The outline or border that defines the shape of an organism or cell.

, crossing just outside their base and extending outwards from the spiral. One chloroplast per cell (Cupp 1943). Cells are yellow-brown in colour.
When present, a resting spore is located in the centre of the cell. The primary valve has two humps and two spines protruding into the corners of the mother cell; the secondary valve is smooth, vaulted and occasionally has humps and/or spines (Cupp 1943, Horner 2002).


Large diameter Close


(axis, spine) The region of the apex or point. Refers to the most anterior point or region of the cell (HPP 2003).

axis): 8 - 40 μm
Small diameter Close

Transapical axis

In diatoms, the longitudinal axis of the valve.

(transapical axis
): 5 - 25 μm
Length Close

Pervalvar axis

The axis through the centre point of the two valves of a frustule. This axis is perpendicular to the valve face.

(pervalvar axis
): 6 - 20 μm
(Kraberg et al. 2010)

Similar species

C. curvisetus, which forms spirals with wider diameter, and the apertures are larger and widely oval (Kraberg et al. 2010).

Harmful effects

May cause physical damage to fish gills (Kraberg et al. 2010).


Neritic (Cupp 1943).


Cosmopolitan, but mainly found in cooler to temperate regions (Hasle and Syvertsen 1997, Kraberg et al. 2010).
Present from spring to fall around Northern European seas, with highest abundance in the spring (Kraberg et al. 2010). An important contributor to spring blooms in NE Atlantic and in Arctic waters (Degerlund and Eilertsen 2010).
Often very abundant from late winter to spring off California, and sometimes from late fall to early winter (Cupp 1943). In some years, it has bloomed during the summer off the west coast of Vancouver Island (Harris et al. 2009).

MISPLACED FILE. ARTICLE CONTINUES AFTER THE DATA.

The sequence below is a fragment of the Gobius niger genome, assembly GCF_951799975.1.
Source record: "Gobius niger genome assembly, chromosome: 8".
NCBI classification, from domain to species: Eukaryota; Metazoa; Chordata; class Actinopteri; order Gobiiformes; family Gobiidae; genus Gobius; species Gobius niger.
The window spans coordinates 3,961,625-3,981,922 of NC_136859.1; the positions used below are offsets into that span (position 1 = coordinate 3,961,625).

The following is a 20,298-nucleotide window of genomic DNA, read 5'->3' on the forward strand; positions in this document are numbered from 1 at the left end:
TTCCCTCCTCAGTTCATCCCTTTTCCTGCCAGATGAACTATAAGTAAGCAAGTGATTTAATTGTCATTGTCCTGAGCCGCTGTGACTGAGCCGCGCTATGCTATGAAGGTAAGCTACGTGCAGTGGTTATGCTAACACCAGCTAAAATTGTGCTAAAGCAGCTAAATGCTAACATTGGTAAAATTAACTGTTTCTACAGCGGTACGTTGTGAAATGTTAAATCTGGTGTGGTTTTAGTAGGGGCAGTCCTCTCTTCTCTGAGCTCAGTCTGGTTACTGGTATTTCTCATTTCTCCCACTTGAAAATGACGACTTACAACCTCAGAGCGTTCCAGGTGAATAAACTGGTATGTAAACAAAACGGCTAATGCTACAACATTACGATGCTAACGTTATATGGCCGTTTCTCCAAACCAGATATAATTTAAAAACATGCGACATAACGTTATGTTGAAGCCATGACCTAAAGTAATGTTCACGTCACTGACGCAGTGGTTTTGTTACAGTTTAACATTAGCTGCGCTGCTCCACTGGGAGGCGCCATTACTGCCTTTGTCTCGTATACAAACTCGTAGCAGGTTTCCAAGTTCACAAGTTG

Growth conditions

May be favoured by high iron levels (Assmy et al. 2007). Can survive under a wide range of light intensities and Close


Various chemical substances that an organism needs for metabolism (i.e., to live and grow). These are usually taken up from the environment. Some examples include nitrate, phosphate, silica (for diatoms), iron, copper, etc. Some nutrients, like copper, are required for growth, but can also be toxic at high levels.

conditions, but does not grow well under iron- and silica-limited conditions (Hoffman et al. 2007).

Environmental Ranges

Depth range (m): 0 - 270
Temperature range (°C): -1.894 - 29.365
Nitrate (μmol L-1): 0.056 - 24.783
Salinity: 18.564 - 35.565
Oxygen (mL L-1): 4.524 - 9.192
Phosphate (μmol L-1): 0.051 - 2.131

Silicic acid

A general term to describe chemical compounds containing silicon, oxygen and hydrogen with a general formula of [SiOx(OH)4-2x]n. Diatoms polymerize silicic acid into biogenic silica to form their frustules (Azam and Chisholm 1976).

(μmol L-1): 1.153 - 50.314
(OBIS 2012, cited in EOL 2012)

Bloom characteristics

Information not available.


Assmy, P., Henjes, J., Klaas, C. and Smetacek, V. 2007. Mechanisms determining species dominance in a phytoplankton bloom induced by the iron fertilization experiment EisenEx in the Southern Ocean. Deep-Sea Research I. 54: 340-362.

Cupp, E. E. 1943. Marine Plankton Diatoms of the West Coast of North America. University of California Press. Berkeley, California. 238.

Degerlund, M. and Eilertsen, H. C. 2010. Main species characteristics of phytoplankton spring blooms in NE Atlantic and Arctic waters (68 - 80° N). Estuaries and Coasts. 33: 242-269.

Encyclopedia of Life (EOL). 2012. Chaetoceros debile. Accessed 18 Mar 2012.

Guiry, M. D. 2012. Chaetoceros debilis Cleve, 1894. Accessed 18 Mar 2012.

Guiry, M. D. and Guiry, G. M. 2012. Chaetoceros debilis Cleve. Accessed 18 Mar 2012.

Harris, S. L., Varela, D. E., Whitney, F. W. and Harrison, P. J. 2009. Nutrient and phytoplankton dynamics off the west coast of Vancouver Island during the 1997/98 ENSO event. Deep-Sea Research II. 56: 2487-2502.

Hasle, G. R. and Syvertsen, E. E. 1997. Marine diatoms. In: Tomas, C. R. (ed.) Identifying Marine Phytoplankton. Academic Press, Inc., San Diego. 5-385.

Hoffman, L. J., Peeken, I. and Lochte, K. 2007. Co-limitation by iron, silicate, and light of three Southern Ocean diatom species. Biogeosciences Discussions. 4: 209-247.

Horner, R. A. 2002. A Taxonomic Guide To Some Common Phytoplankton. Biopress Limited, Dorset Press, Dorchester, UK. 200.

Kraberg, A., Baumann, M. and Durselen, C. D. 2010. Coastal Phytoplankton: Photo Guide for Northern European Seas. Verlag Dr. Friedrich Pfeil, Munchen, Germany. 204.

Ocean Biogeographic Information System (OBIS). 2012. Chaetoceros debilis. Accessed 18 Mar 2012.